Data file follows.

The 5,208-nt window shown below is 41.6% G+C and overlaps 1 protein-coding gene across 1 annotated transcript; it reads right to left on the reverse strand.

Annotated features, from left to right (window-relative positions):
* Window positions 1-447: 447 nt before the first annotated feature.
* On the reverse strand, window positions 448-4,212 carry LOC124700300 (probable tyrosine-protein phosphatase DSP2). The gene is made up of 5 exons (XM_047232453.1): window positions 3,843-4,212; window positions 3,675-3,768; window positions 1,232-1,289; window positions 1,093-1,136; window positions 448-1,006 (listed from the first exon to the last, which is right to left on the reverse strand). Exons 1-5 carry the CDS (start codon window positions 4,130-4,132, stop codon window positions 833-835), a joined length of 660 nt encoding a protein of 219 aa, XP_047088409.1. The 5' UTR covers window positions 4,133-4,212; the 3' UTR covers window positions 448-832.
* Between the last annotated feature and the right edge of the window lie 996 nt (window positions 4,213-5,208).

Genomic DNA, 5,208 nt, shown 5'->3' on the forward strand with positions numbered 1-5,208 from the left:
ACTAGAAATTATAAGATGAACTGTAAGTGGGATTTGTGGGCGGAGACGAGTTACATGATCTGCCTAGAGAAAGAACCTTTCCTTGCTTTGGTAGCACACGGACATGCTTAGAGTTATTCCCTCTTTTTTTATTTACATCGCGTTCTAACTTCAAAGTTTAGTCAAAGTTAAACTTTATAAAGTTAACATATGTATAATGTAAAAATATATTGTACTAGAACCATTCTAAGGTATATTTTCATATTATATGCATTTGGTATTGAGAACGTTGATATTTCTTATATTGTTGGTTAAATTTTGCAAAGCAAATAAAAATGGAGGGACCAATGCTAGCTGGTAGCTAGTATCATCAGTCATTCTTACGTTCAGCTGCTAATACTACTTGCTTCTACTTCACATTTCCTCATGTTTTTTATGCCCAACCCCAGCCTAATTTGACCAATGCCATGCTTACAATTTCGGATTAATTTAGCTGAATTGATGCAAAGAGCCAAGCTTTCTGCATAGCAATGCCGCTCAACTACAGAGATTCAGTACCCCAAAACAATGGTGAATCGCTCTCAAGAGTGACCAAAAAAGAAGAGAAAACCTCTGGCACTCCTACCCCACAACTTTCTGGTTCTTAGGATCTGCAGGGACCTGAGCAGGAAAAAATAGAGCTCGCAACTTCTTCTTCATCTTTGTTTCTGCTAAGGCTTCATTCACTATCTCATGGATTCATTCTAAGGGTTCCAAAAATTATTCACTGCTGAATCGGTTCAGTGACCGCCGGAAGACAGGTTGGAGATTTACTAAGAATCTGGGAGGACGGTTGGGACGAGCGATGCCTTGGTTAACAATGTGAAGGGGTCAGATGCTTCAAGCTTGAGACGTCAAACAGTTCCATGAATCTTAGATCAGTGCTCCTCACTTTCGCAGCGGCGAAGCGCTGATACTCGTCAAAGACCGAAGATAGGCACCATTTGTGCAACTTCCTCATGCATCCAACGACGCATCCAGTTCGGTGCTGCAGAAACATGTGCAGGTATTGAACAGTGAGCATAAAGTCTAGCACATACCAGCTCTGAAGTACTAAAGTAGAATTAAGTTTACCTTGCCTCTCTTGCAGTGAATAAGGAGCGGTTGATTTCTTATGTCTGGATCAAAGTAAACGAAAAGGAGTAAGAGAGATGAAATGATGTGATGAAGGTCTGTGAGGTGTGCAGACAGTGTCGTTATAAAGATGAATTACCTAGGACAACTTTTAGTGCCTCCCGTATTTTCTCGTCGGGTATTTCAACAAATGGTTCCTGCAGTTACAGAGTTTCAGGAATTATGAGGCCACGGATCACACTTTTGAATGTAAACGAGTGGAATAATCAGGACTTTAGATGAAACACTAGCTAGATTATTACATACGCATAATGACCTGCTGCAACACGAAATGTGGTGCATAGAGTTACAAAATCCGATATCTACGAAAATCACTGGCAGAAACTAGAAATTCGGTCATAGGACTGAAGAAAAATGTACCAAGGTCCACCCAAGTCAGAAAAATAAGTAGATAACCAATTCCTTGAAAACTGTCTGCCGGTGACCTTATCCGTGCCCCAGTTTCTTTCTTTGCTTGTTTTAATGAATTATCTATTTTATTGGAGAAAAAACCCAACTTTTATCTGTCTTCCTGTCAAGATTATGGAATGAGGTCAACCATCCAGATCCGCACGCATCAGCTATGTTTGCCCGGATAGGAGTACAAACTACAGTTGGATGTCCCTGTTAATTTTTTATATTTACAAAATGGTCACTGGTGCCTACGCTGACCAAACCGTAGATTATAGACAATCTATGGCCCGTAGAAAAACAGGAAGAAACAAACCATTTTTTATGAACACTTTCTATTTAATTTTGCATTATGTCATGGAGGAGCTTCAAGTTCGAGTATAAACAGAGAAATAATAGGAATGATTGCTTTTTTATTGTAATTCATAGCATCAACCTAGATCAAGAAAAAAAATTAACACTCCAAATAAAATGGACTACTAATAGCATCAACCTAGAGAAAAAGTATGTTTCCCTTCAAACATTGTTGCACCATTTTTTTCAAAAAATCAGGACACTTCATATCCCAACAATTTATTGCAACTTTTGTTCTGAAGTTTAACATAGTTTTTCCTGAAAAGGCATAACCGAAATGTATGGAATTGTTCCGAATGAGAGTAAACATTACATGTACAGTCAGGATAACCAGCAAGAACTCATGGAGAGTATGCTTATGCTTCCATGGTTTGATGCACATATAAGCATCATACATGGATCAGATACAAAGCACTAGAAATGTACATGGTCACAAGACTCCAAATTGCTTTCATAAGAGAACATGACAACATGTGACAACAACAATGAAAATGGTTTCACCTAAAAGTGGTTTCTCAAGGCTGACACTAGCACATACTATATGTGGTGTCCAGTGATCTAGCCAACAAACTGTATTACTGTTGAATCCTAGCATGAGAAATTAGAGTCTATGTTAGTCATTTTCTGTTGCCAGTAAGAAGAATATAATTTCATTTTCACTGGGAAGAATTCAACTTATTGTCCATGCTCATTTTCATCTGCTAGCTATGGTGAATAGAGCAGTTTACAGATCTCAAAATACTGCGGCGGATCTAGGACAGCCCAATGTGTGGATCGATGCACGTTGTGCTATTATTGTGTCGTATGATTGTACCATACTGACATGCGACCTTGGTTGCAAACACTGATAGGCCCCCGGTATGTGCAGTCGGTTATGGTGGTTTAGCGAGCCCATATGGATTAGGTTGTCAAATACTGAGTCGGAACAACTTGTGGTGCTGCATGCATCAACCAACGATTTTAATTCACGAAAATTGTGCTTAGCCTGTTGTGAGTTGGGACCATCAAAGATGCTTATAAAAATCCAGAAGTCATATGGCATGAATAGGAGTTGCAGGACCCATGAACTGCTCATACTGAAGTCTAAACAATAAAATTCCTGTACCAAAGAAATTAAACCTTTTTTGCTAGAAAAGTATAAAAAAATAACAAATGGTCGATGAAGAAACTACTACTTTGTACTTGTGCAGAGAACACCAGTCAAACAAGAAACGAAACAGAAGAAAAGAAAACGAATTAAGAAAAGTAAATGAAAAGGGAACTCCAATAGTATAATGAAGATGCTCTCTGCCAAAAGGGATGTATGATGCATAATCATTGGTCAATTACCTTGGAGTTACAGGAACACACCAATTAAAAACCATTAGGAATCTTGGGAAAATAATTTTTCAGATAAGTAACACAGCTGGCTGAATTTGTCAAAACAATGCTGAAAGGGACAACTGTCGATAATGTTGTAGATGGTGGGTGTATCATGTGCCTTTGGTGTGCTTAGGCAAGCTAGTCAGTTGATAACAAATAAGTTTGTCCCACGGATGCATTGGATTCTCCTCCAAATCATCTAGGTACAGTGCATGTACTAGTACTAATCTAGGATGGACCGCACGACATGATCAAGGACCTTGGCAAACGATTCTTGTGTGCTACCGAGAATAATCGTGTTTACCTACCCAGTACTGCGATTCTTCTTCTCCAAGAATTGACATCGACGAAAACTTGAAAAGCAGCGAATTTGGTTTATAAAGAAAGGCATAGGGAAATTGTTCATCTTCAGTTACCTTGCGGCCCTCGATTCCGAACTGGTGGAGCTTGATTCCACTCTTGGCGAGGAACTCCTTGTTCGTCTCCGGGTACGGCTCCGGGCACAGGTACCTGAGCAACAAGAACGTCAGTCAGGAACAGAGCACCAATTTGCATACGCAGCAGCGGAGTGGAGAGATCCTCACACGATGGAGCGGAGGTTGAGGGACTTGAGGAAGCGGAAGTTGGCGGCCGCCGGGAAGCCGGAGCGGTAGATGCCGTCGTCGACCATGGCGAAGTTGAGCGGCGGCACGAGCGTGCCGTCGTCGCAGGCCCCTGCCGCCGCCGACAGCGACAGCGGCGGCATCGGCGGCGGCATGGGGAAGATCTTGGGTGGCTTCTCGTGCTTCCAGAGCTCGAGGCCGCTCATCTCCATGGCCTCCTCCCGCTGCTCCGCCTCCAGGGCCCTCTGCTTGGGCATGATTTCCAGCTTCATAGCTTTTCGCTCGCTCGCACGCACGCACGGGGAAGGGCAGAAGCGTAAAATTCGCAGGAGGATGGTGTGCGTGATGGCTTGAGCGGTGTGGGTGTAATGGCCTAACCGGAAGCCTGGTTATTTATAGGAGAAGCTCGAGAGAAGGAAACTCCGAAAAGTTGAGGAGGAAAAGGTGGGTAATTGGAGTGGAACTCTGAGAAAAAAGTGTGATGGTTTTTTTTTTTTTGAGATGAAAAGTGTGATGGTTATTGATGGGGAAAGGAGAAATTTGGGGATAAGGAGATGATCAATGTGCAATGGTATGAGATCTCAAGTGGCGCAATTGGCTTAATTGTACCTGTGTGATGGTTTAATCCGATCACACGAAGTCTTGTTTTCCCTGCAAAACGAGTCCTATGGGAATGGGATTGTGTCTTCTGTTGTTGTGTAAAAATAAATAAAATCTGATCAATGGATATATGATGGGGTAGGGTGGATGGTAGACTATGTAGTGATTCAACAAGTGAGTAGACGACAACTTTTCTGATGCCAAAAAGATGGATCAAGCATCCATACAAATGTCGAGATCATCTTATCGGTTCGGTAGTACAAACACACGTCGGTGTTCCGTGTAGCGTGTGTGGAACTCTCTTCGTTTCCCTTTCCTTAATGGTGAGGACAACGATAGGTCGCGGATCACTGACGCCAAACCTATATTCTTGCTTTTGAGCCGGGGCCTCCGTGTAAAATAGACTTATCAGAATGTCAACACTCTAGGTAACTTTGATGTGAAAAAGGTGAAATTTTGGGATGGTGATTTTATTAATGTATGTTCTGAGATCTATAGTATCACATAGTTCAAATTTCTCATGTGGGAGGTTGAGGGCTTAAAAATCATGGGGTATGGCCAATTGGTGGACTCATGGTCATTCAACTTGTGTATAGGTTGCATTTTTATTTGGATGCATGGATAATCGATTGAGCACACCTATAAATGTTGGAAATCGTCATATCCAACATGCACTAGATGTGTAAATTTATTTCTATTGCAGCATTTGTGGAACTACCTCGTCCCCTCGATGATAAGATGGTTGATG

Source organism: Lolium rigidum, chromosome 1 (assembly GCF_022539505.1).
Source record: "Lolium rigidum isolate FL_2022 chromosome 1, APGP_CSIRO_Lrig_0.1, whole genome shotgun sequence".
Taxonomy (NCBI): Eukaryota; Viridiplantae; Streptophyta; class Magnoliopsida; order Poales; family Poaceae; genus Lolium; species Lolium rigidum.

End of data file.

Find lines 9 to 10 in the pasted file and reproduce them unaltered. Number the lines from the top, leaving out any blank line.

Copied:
Source record: "Lolium rigidum isolate FL_2022 chromosome 1, APGP_CSIRO_Lrig_0.1, whole genome shotgun sequence".
Taxonomy (NCBI): Eukaryota; Viridiplantae; Streptophyta; class Magnoliopsida; order Poales; family Poaceae; genus Lolium; species Lolium rigidum.